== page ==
When recent grad and SCGA Foundation Scholar and Golf Pass program alum Alyaa Abdulghany was in elementary school, her family moved to Southern California after a couple years in San Francisco and before that, Malaysia. Having grown up locally playing competitive junior tours and after four years competing at USC, Abdulghany has realized there’s something more important than the number on her scorecard that motivates her.

“I want women’s golf to be more inclusive,” she said. “We’re seeing a great first step with so many girls getting involved, but there are so many unused scholarships, whether someone is using it to one day play professionally or using it to go to a great college. That would be a great dream of mine.”

Throughout her collegiate years, Abdulghany made it a priority to continue giving back to girls golf through SCGA Junior programs, which is saying something given the schedule of such an accomplished Division I athlete. Abdulghany is a two-time All-American, two-time All-Pac-12 honoree, two-time Augusta National Women’s Amateur participant, U.S. Women’s Amateur semifinalist and SCGA Women’s Amateur Champion. The list could go on.

Abdulghany and Seislove celebrate her 2019 SCGA Women’s Amateur win.

“It’s been incredible over the past eight years to watch Alyaa evolve from a young golfer who was learning from and playing alongside our program mentors to someone who has become that mentor herself,” Operations and Development Director Jennifer Seislove, who oversees the Foundation’s scholarship program. “For someone who has been balancing school and competitive golf, she has never turned down an opportunity to volunteer and give back to youth in our programs.”

When she was just a junior golfer herself, Abdulghany was a frequent user of the SCGA Junior Golf Pass, which give juniors $1-$5 range and course access. She credits the Golf Pass with helping get her game where it needed to be as a junior.

“I used the Golf Pass so much,” Abdulghany said. “Whenever I wanted to play a practice round before a tournament it helped me get on courses that I wouldn’t normally play. Having the opportunity to play is such a huge thing and it was such a great chance for me to hone my game when I was younger.”

Though she was an accomplished golfer from a young age, Abdulghany realized that there was a paucity of role models for young girls who golfed. She gives back now because she wants other girls to have better opportunities than she did.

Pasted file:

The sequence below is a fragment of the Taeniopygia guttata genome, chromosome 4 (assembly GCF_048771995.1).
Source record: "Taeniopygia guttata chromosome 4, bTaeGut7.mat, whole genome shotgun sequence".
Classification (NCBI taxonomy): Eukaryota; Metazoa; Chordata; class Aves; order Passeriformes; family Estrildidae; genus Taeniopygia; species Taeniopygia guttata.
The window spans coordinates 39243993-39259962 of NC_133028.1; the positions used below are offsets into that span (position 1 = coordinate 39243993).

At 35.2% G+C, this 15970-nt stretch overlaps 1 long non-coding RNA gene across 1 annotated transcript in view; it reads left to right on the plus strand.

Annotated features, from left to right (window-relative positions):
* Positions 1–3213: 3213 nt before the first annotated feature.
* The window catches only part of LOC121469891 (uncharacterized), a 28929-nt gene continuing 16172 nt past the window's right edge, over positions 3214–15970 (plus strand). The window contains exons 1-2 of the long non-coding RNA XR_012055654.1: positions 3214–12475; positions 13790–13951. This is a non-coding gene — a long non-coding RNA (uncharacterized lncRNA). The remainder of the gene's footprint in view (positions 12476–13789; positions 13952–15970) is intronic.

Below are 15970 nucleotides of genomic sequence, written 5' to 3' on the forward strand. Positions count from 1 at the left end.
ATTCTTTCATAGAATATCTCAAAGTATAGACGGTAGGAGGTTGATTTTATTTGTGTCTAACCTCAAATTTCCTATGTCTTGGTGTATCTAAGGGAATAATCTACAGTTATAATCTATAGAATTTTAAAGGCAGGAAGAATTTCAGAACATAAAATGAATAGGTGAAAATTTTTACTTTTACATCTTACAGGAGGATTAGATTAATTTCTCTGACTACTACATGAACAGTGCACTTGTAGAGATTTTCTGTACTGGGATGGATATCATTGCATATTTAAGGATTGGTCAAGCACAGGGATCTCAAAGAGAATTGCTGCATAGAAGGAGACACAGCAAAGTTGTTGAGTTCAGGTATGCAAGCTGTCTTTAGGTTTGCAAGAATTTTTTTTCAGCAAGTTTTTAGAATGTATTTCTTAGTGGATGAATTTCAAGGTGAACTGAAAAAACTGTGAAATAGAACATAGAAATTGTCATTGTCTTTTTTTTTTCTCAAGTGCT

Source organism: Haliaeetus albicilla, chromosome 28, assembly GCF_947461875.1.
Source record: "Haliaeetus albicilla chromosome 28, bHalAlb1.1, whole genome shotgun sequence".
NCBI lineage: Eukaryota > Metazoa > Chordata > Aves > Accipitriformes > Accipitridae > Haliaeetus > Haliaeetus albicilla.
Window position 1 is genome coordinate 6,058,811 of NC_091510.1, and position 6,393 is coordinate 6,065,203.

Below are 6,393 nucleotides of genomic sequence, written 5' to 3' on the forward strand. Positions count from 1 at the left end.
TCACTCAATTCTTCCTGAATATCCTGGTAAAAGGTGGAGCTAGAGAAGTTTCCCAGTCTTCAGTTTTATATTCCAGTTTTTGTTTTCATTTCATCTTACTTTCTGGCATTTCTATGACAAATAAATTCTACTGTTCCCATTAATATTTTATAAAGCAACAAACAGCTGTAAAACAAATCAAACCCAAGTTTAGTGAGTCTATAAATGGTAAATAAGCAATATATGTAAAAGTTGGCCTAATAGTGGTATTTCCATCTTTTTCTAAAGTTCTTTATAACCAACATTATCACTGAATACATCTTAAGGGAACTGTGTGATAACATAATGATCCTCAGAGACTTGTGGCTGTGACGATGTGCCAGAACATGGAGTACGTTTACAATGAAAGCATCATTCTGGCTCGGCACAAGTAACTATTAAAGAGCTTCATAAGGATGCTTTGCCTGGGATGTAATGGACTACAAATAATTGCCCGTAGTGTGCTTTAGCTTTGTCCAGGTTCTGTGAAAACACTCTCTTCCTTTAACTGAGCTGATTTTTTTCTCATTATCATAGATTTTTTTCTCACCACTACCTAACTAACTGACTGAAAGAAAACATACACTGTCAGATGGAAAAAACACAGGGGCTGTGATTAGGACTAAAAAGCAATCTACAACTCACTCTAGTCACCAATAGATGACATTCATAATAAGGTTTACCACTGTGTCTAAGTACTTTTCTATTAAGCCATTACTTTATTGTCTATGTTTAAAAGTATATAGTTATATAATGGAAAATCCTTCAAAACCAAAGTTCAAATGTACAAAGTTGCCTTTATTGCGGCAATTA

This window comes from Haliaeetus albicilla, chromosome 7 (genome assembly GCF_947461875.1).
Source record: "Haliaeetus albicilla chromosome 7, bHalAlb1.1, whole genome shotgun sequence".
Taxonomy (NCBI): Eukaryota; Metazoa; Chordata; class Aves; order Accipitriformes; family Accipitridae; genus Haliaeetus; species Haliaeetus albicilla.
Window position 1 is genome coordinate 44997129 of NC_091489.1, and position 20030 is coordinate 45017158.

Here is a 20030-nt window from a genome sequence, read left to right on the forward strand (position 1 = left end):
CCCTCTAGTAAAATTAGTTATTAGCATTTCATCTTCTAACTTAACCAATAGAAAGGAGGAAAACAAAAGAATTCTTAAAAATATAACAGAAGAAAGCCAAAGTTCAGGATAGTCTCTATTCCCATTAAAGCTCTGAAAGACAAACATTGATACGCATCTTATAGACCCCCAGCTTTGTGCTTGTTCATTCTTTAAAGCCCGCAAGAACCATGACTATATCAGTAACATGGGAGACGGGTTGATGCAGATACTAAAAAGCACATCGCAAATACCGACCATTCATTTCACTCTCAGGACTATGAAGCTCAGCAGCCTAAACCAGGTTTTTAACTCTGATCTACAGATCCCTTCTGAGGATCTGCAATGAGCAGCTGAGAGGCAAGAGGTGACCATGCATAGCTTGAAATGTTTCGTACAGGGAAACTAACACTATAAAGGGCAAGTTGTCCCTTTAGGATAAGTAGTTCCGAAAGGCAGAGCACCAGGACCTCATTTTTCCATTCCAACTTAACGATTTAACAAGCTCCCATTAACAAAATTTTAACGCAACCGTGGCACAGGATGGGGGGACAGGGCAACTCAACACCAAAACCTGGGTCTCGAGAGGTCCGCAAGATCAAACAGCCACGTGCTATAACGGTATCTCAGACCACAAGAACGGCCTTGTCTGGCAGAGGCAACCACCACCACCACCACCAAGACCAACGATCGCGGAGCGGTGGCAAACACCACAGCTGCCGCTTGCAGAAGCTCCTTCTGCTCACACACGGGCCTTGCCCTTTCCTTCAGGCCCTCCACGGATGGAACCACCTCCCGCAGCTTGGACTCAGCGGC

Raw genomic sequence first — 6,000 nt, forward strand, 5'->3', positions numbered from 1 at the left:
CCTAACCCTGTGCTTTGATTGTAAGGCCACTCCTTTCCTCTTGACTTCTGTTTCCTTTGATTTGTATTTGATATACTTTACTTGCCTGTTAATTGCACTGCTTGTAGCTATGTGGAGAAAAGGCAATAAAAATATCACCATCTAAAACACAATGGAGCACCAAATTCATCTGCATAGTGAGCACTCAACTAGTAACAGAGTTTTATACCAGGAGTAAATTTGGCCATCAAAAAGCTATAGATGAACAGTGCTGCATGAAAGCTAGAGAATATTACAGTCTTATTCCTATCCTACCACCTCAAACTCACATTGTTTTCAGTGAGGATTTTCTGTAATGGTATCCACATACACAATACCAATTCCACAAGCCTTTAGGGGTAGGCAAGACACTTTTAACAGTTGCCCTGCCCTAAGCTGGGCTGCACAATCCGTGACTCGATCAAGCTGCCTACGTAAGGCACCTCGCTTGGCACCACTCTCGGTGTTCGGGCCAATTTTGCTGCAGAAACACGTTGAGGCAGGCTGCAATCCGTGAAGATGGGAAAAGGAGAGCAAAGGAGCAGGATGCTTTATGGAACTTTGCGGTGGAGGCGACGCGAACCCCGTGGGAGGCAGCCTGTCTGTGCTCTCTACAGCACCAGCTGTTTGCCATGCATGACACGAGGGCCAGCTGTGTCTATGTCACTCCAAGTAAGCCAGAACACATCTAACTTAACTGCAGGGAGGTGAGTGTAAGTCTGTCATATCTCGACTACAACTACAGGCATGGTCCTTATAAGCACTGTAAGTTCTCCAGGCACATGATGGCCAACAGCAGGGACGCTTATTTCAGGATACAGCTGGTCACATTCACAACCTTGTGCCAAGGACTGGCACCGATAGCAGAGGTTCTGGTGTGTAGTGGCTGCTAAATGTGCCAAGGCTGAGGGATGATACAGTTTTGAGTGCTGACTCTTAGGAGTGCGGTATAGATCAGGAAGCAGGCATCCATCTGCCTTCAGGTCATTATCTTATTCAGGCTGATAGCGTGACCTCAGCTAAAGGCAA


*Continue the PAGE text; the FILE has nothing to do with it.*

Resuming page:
“I’ve never had a person to look up to, and I’m not saying that I am for these girls, but I want to give back to the community and give them opportunities that I never had,” she said. “I want everyone to have the chance and have as many options as possible so they can have the best future.”

Though she might not realize it, Abdulghany is absolutely a role model for local girls.

“One of my favorite Girls Golf events was when I met Alyaa from USC, which was really cool,” said Isabella Mendoza. Mendoza is a frequent attendee of Girls Golf Southeast LA events and is almost always wearing USC clothing. And for Abdulghany, those moments are what make her work with the juniors all make sense.

“It puts a smile on my face, and I’m so happy to be a figure that Isabella can look up to,” Abdulghany said. “Being able to help these girls puts a big smile on my face.”

As she works to be a role model that all girls can look up to, Abdulghany also enjoys SCGA Junior’s girls golf programming because she sees how it is helping make golf more inclusive. In addition to girls-only instruction classes, SCGA Junior also operates three LPGA*USGA Girls Golf chapters. Monthly girls golf outings combine golf activities with a social or educational component to create an atmosphere that fosters community and makes golf fun.

“This girls golf programming absolutely promotes a more inclusive environment,” Abdulghany said. “When I’m here listening to the conversations, seeing who’s involved and seeing how young the girls are who are getting this message, it’s great to see SCGA Junior reaching out and giving girls that opportunity.”

One of the key components of Girls Golf programming is connecting girls with local role models. Something that is so much easier when someone like Abdulghany looks forward to helping out.

“Alyaa really values the opportunities she’s been given and knows the importance of paying it forward,” Seislove said.

On the competitive side, one of Abdulghany’s favorite events is also one that is helping move golf forward: the Augusta National Women’s Amateur.

“When I heard the news about this event, I was so excited; it’s just so wonderful,” Abdulghany said. “It shows that people within golf are making an effort to showcase women’s talent, and give women the same opportunities as men. There’s a huge gap between PGA and LPGA in salary, gallery size, quality and type of courses, I could go on, but this is one step in the right direction.

For Abdulghany, no matter where her future competitive career takes her, growing the game and being a role model for girls is staying at the top of the priority list.

“We have to keep moving forward. This can’t be the end of the effort.”